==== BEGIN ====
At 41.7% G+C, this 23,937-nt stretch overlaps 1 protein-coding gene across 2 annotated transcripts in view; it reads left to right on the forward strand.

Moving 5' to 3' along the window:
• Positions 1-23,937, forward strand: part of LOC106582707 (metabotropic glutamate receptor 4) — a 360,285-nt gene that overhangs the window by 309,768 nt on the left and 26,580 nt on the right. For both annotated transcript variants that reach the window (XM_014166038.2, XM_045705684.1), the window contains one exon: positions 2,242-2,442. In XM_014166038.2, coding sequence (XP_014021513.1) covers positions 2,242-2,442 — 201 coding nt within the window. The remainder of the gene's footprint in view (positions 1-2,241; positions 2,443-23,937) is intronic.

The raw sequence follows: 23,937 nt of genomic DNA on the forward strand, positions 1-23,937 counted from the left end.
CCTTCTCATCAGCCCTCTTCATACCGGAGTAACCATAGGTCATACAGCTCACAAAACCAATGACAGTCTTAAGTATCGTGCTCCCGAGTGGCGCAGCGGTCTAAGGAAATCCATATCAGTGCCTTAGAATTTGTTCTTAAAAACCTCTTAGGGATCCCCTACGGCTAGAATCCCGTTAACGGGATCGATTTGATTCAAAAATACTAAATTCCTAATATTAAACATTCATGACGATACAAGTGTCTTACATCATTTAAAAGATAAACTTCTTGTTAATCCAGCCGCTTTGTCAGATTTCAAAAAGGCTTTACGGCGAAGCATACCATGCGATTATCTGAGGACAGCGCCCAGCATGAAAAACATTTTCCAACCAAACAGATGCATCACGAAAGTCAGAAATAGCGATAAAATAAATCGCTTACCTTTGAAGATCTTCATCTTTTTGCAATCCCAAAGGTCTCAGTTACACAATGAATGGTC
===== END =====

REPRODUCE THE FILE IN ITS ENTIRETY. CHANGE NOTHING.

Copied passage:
At 41.7% G+C, this 23,937-nt stretch overlaps 1 protein-coding gene across 2 annotated transcripts in view; it reads left to right on the forward strand.

Moving 5' to 3' along the window:
• Positions 1-23,937, forward strand: part of LOC106582707 (metabotropic glutamate receptor 4) — a 360,285-nt gene that overhangs the window by 309,768 nt on the left and 26,580 nt on the right. For both annotated transcript variants that reach the window (XM_014166038.2, XM_045705684.1), the window contains one exon: positions 2,242-2,442. In XM_014166038.2, coding sequence (XP_014021513.1) covers positions 2,242-2,442 — 201 coding nt within the window. The remainder of the gene's footprint in view (positions 1-2,241; positions 2,443-23,937) is intronic.

The raw sequence follows: 23,937 nt of genomic DNA on the forward strand, positions 1-23,937 counted from the left end.
CCTTCTCATCAGCCCTCTTCATACCGGAGTAACCATAGGTCATACAGCTCACAAAACCAATGACAGTCTTAAGTATCGTGCTCCCGAGTGGCGCAGCGGTCTAAGGAAATCCATATCAGTGCCTTAGAATTTGTTCTTAAAAACCTCTTAGGGATCCCCTACGGCTAGAATCCCGTTAACGGGATCGATTTGATTCAAAAATACTAAATTCCTAATATTAAACATTCATGACGATACAAGTGTCTTACATCATTTAAAAGATAAACTTCTTGTTAATCCAGCCGCTTTGTCAGATTTCAAAAAGGCTTTACGGCGAAGCATACCATGCGATTATCTGAGGACAGCGCCCAGCATGAAAAACATTTTCCAACCAAACAGATGCATCACGAAAGTCAGAAATAGCGATAAAATAAATCGCTTACCTTTGAAGATCTTCATCTTTTTGCAATCCCAAAGGTCTCAGTTACACAATGAATGGTC